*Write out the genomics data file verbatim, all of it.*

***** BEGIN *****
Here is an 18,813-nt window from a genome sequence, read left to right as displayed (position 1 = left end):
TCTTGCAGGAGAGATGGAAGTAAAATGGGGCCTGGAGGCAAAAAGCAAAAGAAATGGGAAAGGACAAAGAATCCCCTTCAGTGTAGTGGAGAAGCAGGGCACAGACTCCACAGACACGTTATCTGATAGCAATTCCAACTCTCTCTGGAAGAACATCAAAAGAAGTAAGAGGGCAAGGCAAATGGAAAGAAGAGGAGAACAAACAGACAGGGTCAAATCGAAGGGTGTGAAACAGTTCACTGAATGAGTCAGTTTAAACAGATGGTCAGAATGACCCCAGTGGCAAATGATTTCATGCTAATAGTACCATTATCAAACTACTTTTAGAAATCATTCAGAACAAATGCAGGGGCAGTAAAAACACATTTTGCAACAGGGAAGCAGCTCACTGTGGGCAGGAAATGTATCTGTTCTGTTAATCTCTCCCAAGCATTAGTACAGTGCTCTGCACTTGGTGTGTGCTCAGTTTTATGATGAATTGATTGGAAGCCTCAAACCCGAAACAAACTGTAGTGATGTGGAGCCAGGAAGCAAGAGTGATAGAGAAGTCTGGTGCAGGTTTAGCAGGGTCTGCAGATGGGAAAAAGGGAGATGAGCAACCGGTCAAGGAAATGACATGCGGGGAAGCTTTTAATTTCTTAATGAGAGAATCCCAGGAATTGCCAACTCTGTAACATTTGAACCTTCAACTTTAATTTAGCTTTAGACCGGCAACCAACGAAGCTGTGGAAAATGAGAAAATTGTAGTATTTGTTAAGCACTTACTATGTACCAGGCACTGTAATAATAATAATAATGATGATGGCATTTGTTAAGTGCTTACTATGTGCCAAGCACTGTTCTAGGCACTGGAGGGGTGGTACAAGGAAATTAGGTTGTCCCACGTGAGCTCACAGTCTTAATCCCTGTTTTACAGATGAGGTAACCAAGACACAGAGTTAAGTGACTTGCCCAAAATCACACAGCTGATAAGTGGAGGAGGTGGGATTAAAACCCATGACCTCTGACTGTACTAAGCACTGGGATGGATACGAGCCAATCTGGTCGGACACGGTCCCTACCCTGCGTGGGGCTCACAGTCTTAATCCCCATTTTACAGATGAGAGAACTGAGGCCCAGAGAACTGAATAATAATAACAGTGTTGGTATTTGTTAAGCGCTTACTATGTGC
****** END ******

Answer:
Here is an 18,813-nt window from a genome sequence, read left to right as displayed (position 1 = left end):
TCTTGCAGGAGAGATGGAAGTAAAATGGGGCCTGGAGGCAAAAAGCAAAAGAAATGGGAAAGGACAAAGAATCCCCTTCAGTGTAGTGGAGAAGCAGGGCACAGACTCCACAGACACGTTATCTGATAGCAATTCCAACTCTCTCTGGAAGAACATCAAAAGAAGTAAGAGGGCAAGGCAAATGGAAAGAAGAGGAGAACAAACAGACAGGGTCAAATCGAAGGGTGTGAAACAGTTCACTGAATGAGTCAGTTTAAACAGATGGTCAGAATGACCCCAGTGGCAAATGATTTCATGCTAATAGTACCATTATCAAACTACTTTTAGAAATCATTCAGAACAAATGCAGGGGCAGTAAAAACACATTTTGCAACAGGGAAGCAGCTCACTGTGGGCAGGAAATGTATCTGTTCTGTTAATCTCTCCCAAGCATTAGTACAGTGCTCTGCACTTGGTGTGTGCTCAGTTTTATGATGAATTGATTGGAAGCCTCAAACCCGAAACAAACTGTAGTGATGTGGAGCCAGGAAGCAAGAGTGATAGAGAAGTCTGGTGCAGGTTTAGCAGGGTCTGCAGATGGGAAAAAGGGAGATGAGCAACCGGTCAAGGAAATGACATGCGGGGAAGCTTTTAATTTCTTAATGAGAGAATCCCAGGAATTGCCAACTCTGTAACATTTGAACCTTCAACTTTAATTTAGCTTTAGACCGGCAACCAACGAAGCTGTGGAAAATGAGAAAATTGTAGTATTTGTTAAGCACTTACTATGTACCAGGCACTGTAATAATAATAATAATGATGATGGCATTTGTTAAGTGCTTACTATGTGCCAAGCACTGTTCTAGGCACTGGAGGGGTGGTACAAGGAAATTAGGTTGTCCCACGTGAGCTCACAGTCTTAATCCCTGTTTTACAGATGAGGTAACCAAGACACAGAGTTAAGTGACTTGCCCAAAATCACACAGCTGATAAGTGGAGGAGGTGGGATTAAAACCCATGACCTCTGACTGTACTAAGCACTGGGATGGATACGAGCCAATCTGGTCGGACACGGTCCCTACCCTGCGTGGGGCTCACAGTCTTAATCCCCATTTTACAGATGAGAGAACTGAGGCCCAGAGAACTGAATAATAATAACAGTGTTGGTATTTGTTAAGCGCTTACTATGTGC